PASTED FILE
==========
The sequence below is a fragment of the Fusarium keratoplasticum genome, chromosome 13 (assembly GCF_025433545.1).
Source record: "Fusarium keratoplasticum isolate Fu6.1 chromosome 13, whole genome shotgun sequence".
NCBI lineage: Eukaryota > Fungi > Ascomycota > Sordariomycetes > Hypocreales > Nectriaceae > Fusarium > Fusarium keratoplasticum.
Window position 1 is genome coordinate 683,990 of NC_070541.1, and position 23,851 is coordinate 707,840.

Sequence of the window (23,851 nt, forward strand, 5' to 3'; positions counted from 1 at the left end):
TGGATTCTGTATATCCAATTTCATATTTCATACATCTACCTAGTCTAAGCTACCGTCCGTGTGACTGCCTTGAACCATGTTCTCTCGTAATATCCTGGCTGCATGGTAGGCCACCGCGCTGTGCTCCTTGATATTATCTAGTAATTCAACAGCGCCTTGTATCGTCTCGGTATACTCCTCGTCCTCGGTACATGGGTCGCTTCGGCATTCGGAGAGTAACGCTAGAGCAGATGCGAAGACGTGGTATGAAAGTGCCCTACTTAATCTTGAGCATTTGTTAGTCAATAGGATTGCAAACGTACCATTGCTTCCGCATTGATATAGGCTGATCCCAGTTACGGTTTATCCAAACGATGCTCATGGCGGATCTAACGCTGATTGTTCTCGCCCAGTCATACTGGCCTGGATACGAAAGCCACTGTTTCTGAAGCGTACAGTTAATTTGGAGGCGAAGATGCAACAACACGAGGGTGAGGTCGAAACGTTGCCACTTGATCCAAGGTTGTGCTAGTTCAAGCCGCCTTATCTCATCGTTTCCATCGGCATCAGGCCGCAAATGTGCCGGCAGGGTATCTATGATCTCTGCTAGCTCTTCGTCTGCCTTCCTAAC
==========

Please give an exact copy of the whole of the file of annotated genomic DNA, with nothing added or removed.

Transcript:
The sequence below is a fragment of the Fusarium keratoplasticum genome, chromosome 13 (assembly GCF_025433545.1).
Source record: "Fusarium keratoplasticum isolate Fu6.1 chromosome 13, whole genome shotgun sequence".
NCBI lineage: Eukaryota > Fungi > Ascomycota > Sordariomycetes > Hypocreales > Nectriaceae > Fusarium > Fusarium keratoplasticum.
Window position 1 is genome coordinate 683,990 of NC_070541.1, and position 23,851 is coordinate 707,840.

Sequence of the window (23,851 nt, forward strand, 5' to 3'; positions counted from 1 at the left end):
TGGATTCTGTATATCCAATTTCATATTTCATACATCTACCTAGTCTAAGCTACCGTCCGTGTGACTGCCTTGAACCATGTTCTCTCGTAATATCCTGGCTGCATGGTAGGCCACCGCGCTGTGCTCCTTGATATTATCTAGTAATTCAACAGCGCCTTGTATCGTCTCGGTATACTCCTCGTCCTCGGTACATGGGTCGCTTCGGCATTCGGAGAGTAACGCTAGAGCAGATGCGAAGACGTGGTATGAAAGTGCCCTACTTAATCTTGAGCATTTGTTAGTCAATAGGATTGCAAACGTACCATTGCTTCCGCATTGATATAGGCTGATCCCAGTTACGGTTTATCCAAACGATGCTCATGGCGGATCTAACGCTGATTGTTCTCGCCCAGTCATACTGGCCTGGATACGAAAGCCACTGTTTCTGAAGCGTACAGTTAATTTGGAGGCGAAGATGCAACAACACGAGGGTGAGGTCGAAACGTTGCCACTTGATCCAAGGTTGTGCTAGTTCAAGCCGCCTTATCTCATCGTTTCCATCGGCATCAGGCCGCAAATGTGCCGGCAGGGTATCTATGATCTCTGCTAGCTCTTCGTCTGCCTTCCTAAC